As already said in WedaPashi's answer, the question in my personal experience is not so much about fast and slow. It is mainly about finding your own rhythm and walking speed that you can then sustain for long times.

Whenever I go too fast, I come to a state where I have to take a rest, after some minutes I feel like "Oh, I'm fine again", start to walk again too fast and have to stop after some minutes again breathing like a steam engine. Overall this takes me much longer than walking with lower but quite constant speed. But once I am in this "run and rest" mode, it is very hard to get myself out of it again and regain a more constant walking mode.

Just recently I had to walk behind someone who was walking slightly slower than my own rhythm was. It nearly drove me crazy as it was always an interplay between catching up and letting me fall back, because when I went my own speed I was too fast but at the speed of the guy in front I felt like being totally out of rhythm.

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Exactly! That is why I said here that everybody may have a different rhythm of walking developed over the time :) –  WedaPashi Nov 19 '13 at 15:39

This answer address efficiency i.e. to climb quickly, without getting too tired. It is something in between an answer and a comment.

One advantage of walking consistently is thermal balance. That's how some old people in my area hike for several hours in the snow, wearing only shoes and short pants.

And by thermal balance I mean avoiding the vicious cycle of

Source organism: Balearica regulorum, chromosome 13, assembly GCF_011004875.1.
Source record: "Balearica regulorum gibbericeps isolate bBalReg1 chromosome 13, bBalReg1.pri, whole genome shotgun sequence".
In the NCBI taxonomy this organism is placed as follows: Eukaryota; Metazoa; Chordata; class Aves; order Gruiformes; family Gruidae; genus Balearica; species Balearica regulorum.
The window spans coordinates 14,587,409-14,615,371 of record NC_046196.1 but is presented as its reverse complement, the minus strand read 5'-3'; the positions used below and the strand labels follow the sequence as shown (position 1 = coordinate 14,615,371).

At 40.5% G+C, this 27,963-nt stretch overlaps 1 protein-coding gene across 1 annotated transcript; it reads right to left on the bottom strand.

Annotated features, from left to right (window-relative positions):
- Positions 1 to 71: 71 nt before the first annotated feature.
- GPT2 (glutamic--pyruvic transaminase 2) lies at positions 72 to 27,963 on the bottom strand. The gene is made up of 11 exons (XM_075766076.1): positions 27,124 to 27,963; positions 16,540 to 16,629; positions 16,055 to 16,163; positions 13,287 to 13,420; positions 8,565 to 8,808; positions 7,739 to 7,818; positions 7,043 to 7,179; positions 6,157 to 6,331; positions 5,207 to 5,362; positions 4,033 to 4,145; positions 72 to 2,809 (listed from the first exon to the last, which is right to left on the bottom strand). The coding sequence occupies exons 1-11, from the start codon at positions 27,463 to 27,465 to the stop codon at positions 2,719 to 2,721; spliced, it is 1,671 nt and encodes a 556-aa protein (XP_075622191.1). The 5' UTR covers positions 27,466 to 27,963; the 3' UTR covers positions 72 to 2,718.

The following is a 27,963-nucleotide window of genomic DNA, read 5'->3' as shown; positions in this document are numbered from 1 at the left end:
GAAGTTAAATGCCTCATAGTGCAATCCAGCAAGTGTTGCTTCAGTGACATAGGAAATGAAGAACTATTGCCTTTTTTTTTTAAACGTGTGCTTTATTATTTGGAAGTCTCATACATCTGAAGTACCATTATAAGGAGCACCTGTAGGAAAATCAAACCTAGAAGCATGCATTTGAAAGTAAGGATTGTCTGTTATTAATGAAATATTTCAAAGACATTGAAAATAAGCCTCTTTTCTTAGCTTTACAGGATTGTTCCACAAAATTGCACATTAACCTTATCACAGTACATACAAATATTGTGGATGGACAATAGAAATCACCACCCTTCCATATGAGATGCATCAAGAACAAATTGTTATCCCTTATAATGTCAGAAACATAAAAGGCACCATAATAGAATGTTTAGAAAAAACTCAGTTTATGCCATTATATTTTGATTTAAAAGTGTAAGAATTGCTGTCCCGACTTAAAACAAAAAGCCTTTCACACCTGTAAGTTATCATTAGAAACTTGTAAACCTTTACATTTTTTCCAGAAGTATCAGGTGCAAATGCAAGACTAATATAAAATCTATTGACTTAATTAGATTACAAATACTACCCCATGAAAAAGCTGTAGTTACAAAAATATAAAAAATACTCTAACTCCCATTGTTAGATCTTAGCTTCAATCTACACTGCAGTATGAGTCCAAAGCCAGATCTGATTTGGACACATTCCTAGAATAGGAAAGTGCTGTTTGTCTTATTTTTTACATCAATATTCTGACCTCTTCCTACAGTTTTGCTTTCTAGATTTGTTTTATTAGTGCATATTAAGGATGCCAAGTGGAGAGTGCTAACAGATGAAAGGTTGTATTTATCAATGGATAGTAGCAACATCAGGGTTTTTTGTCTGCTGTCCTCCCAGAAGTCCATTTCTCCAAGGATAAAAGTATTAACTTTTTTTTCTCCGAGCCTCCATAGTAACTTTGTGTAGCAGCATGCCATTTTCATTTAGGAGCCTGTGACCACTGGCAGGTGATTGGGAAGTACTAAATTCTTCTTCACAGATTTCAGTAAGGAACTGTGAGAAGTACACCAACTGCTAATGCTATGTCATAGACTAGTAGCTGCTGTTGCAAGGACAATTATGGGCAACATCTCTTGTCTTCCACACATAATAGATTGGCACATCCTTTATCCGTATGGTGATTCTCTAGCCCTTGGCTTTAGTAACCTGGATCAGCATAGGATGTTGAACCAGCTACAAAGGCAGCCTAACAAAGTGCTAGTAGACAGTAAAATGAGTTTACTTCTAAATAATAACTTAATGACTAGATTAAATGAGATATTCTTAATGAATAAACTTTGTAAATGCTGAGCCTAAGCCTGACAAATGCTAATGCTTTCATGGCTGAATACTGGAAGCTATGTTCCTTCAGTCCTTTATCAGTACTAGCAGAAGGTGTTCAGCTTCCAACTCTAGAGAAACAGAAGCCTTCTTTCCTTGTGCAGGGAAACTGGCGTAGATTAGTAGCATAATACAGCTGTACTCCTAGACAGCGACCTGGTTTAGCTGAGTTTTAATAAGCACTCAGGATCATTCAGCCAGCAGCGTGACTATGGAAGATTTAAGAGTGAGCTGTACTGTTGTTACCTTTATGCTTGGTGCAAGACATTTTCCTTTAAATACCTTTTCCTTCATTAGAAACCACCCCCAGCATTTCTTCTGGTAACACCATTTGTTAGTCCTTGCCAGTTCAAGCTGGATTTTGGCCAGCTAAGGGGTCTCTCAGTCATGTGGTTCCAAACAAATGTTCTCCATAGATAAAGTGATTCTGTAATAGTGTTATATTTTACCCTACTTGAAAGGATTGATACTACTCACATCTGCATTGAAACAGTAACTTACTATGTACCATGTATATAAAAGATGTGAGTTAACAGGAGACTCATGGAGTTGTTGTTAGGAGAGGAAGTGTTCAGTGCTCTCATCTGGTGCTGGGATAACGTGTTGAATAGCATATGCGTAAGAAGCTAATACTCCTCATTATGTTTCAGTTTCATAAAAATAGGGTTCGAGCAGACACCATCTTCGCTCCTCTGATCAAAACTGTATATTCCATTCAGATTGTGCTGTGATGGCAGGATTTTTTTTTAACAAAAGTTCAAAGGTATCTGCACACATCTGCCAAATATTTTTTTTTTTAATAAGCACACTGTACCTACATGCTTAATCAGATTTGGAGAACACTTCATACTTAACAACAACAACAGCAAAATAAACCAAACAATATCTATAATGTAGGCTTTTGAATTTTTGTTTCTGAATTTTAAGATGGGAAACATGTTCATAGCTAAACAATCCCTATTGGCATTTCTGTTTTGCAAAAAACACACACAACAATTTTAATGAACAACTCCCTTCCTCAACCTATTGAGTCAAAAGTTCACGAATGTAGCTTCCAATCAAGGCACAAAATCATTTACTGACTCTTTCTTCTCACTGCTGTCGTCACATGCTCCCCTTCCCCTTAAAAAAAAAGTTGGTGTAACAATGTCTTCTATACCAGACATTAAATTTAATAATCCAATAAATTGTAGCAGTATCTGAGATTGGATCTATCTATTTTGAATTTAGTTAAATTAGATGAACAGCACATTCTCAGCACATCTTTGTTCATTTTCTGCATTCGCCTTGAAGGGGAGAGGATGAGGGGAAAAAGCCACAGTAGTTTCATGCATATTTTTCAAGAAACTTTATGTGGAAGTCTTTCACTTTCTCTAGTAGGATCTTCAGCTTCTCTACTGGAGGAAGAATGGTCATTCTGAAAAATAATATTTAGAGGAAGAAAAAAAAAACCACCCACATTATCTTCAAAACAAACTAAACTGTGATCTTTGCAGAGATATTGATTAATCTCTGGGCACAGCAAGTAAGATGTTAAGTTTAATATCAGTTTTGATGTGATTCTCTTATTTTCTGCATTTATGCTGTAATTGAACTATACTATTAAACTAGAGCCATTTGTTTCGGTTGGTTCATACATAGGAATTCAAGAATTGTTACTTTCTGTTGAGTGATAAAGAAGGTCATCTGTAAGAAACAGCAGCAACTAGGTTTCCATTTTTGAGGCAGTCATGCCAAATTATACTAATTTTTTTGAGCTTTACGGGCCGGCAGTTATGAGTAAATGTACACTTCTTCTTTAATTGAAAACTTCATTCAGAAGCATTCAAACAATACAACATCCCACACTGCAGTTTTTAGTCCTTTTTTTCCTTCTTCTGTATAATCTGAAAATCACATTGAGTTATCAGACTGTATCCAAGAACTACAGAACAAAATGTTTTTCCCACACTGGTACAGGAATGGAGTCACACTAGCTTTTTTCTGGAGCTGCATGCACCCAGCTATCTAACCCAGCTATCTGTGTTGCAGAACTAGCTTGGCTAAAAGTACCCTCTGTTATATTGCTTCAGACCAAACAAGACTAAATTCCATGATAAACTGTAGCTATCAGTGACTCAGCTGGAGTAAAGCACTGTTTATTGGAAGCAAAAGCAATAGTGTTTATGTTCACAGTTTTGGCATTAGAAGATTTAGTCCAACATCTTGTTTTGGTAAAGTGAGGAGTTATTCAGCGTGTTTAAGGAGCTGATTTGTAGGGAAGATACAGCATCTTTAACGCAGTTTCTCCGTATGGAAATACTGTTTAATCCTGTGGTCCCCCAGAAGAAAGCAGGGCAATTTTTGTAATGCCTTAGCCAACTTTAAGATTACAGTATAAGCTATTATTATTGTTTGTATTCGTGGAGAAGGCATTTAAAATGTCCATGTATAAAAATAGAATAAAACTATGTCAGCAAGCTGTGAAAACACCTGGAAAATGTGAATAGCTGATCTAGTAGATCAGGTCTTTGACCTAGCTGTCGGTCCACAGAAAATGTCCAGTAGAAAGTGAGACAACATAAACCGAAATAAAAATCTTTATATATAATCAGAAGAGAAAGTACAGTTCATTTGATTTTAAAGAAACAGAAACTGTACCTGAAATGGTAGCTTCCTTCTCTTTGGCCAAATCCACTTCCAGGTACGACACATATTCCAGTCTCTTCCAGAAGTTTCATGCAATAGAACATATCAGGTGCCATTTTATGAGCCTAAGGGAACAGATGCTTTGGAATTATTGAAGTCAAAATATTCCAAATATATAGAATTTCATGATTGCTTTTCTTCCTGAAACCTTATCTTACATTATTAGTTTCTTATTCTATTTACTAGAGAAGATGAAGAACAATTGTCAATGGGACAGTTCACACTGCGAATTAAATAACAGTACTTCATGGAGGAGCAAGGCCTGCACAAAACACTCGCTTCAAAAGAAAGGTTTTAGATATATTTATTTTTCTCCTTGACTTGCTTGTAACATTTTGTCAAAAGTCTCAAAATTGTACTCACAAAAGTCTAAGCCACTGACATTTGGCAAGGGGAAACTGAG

• dress comfortably for the weather
  • walk 10 minutes
  • become too hot and sweaty and stop to remove a layer
  • walk 50 minutes
  • stop for a 5 minute rest
  • become cold from the wind and put extra layers on
  • depart from the rest and repeat the whole procedure.

This not only introduces huge time-outs for re-clothing, but can also be hazardous to health in colder climates.

However, this is only a secondary benefit and is in no way as significant as Weda's argument. Keeping consistent, slow (i.e. not exhausting) pace is the way to hike far and swiftly, for many days.

Interestingly, the same discussion applies to cyclists. Pedalling hard in a difficult gear is a performance-killer. It took me 10 years to learn that :D

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Upvoting it. Though I would love get some explanation on whether what you are referring to as Thermal balance is same or somehow correlated to Breathing? –  WedaPashi Nov 27 '13 at 13:01
Again, my concern is specifically with slopes with steeper inclinations. I feel that by talking about trekking in general, the focus on climbing slopes is lost. –  Unsung Nov 28 '13 at 8:43
@Unsung, my bad. Have you tried this experiment. Find a serious slope, for example a peak, that takes about 1-2 hours to climb. Climb it as you would. Return to the starting point and now climb it in such a way, as not to make any rests on the way, but still travel as swiftly as possible and still be nt any more tired when at the top, the you were climbing it briskly. Compare the times. –  Vorac Nov 28 '13 at 9:18

A slower, steady climb is better for me, because it takes energy when I stop to:
(a) stand with the pack on,
(b) remove and re-load the pack, or
(c) sit and standup with the pack on.

Taking shorter steps going uphill will help a lot. You have better leverage with your leg muscles. A walking motion is easier than a stair-climbing motion, but of course this depends a lot on the steepness of the trail.